During the tour of the plant visitors got an inside look at how beans are processed. There is a scalper that takes out things that should not be in with the beans such as shells; the cleaning station cleans the seeds and can sort the beans by color. The color sorters are so precises they can take out beans with purple spots or pinpoint beans with mold and take them out, all using tiny puffs of air. A gravity table takes out beans that are the wrong weight.
The height of the tower is important as the facility uses gravity as much as possible to move the beans on their journey through the plant. The more the beans are touched, the more likely it becomes they will be injured. In addition, the facility contains two receiving dumps, two scales, and can process two varieties at once. The tower can process 24,000 bags per day through automated package filling for bulk and mini-bulk bags. Once the soybeans have been processed and packaged, 140 semi-trailer loads will be outgoing weekly.
The Beck family talks a lot about how their workers are also their family. A final touch to the East Tower was the setting of an I-Beam that had been signed by all the Beck employees.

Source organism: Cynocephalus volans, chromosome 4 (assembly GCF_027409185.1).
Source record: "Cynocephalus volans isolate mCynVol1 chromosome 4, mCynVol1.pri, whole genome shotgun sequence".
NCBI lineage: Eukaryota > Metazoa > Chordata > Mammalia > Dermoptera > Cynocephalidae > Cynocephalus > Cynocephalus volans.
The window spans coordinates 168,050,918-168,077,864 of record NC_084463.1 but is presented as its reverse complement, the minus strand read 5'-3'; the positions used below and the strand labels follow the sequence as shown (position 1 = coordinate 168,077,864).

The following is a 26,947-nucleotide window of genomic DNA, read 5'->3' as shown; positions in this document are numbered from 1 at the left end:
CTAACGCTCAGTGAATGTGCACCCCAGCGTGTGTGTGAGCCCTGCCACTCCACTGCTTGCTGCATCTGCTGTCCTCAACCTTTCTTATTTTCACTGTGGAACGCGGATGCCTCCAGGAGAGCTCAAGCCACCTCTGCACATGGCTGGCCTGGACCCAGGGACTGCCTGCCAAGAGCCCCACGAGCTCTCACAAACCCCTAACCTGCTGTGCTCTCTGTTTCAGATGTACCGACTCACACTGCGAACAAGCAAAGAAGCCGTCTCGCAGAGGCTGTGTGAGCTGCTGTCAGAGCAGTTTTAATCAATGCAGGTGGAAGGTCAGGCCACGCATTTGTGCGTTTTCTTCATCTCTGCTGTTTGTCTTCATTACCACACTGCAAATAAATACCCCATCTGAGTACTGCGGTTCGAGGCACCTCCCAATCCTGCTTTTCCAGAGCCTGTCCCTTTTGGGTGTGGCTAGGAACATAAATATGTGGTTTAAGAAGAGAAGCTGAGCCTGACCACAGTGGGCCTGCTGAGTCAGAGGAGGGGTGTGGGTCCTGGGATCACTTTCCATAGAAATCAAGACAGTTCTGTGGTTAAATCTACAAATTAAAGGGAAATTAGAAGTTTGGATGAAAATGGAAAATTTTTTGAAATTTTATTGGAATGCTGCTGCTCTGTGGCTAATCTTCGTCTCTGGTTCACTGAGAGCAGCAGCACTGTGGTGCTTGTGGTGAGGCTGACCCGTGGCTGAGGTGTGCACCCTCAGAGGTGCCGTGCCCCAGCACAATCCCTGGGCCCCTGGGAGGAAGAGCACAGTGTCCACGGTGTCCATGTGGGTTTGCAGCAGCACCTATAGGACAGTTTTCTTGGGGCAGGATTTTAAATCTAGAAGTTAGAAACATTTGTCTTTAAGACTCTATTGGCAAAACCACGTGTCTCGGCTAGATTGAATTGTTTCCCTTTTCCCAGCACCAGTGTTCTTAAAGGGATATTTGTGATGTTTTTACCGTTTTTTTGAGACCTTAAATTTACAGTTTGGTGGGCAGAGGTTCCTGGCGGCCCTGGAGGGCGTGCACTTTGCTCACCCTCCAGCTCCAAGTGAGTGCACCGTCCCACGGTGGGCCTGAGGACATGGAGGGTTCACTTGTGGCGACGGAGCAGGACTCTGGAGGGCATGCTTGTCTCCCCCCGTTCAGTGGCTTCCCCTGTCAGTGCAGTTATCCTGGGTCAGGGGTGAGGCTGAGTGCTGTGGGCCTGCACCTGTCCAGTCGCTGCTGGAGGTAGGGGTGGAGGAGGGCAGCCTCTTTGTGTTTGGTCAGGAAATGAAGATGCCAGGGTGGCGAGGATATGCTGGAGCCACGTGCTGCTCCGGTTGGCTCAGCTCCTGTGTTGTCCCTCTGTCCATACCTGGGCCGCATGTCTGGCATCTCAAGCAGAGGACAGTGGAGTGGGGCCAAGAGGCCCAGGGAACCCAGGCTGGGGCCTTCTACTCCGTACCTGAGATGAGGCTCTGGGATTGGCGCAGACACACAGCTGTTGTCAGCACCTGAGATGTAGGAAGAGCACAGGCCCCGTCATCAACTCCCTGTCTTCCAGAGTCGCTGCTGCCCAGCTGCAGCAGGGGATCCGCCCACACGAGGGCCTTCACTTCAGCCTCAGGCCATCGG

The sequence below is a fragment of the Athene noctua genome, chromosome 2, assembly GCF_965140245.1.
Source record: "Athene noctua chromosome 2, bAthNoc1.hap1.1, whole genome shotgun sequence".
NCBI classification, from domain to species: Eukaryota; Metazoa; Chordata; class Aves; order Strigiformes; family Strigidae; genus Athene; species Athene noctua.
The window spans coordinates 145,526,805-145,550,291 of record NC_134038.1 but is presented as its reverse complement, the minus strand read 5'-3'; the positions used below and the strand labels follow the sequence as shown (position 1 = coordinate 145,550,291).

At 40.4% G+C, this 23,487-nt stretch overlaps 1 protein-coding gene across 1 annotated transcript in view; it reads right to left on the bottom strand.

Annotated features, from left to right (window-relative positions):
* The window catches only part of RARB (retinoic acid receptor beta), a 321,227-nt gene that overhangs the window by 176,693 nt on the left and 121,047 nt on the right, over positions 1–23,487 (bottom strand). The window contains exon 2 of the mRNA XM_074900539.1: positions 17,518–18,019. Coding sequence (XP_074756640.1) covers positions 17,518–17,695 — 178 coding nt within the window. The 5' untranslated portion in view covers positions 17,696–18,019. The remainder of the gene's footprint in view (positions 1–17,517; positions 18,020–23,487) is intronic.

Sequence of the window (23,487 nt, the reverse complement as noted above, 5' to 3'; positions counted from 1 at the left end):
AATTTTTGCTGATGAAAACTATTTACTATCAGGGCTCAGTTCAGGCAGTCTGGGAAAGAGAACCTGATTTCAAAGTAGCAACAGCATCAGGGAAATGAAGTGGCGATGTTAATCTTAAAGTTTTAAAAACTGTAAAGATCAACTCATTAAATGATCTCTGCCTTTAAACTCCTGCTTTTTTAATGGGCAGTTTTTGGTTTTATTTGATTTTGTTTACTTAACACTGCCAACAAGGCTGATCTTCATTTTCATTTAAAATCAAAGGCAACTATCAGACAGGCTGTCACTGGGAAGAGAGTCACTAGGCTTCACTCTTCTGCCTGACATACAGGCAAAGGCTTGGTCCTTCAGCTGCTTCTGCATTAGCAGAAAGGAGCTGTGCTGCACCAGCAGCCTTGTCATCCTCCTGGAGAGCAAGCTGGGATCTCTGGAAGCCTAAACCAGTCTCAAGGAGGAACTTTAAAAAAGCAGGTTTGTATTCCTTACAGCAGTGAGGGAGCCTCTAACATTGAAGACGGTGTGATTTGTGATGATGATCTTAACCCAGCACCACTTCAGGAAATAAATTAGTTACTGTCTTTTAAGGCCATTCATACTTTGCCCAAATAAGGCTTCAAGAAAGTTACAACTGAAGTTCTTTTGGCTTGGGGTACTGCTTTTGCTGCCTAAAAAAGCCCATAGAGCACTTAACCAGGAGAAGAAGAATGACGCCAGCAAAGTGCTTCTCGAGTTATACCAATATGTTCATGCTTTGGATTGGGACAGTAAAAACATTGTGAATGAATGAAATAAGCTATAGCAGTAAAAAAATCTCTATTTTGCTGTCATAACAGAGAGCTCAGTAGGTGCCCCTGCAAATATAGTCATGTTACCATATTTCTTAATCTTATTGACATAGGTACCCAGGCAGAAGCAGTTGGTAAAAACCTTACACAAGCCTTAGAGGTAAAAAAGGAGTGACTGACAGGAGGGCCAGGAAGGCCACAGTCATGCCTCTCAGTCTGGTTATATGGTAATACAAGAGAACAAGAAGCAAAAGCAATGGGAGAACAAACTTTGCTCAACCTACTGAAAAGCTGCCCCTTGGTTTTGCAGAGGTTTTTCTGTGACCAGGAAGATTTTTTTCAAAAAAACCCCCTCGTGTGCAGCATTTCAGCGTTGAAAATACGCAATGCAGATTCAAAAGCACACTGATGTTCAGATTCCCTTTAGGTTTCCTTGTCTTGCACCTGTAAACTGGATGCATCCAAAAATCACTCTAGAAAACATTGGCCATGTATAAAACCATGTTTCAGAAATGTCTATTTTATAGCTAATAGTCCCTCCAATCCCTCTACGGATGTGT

Wheat will also be processed at the facility and by increasing the area for beans and wheat to be processed; this in turn allows for a 1.3 million unit increase in corn processing at the Atlanta facility. 
“This project would not be possible without the support of the Indiana Economic Development Corporation and Hamilton County officials,” said Beck. “With their foresight, dedication to Indiana agribusiness, and passion for the growth of the Hoosier economy, we’ve increased capacity, added jobs, and can better serve farmers across our 14-state marketing area.”
Tours of fields are of course always a part of a field day event. Despite a heat index over 100 degrees and pop-up storms, thousands of people still packed the facility during the three days. Many of the tours look at Practical Farm Research Studies (PFR). Each year, new technologies and management practices emerge, making it difficult for farmers to evaluate all the options. The PFR studies were started so farmers wouldn’t have to do all the research themselves. Today Beck’s has research and agronomic results from the 500+ studies conducted across five states.
One of the popular tours is always the 400-bushel attempt corn plot. The PFR team in charge of this plot calls it Disneyland. Basically, Sonny Beck challenged them to grow 400 bushel per acre corn and he then wrote the checks to provide whatever the team felt was necessary to make that happen. 
Beck first made that challenge in 2016 and in 2020 the team finally achieved its goal and produced 406.5 bushels. They said they were on track to break 400 again this year. 
While the cost of producing 400-bushel corn is prohibitive; the tour guides pointed out farmers could still learn how to increase their yields by using some of the tips they discovered. “If you never think outside the box, you will never get high yield crops,” said Travis Burnett, PFR Field Agronomist.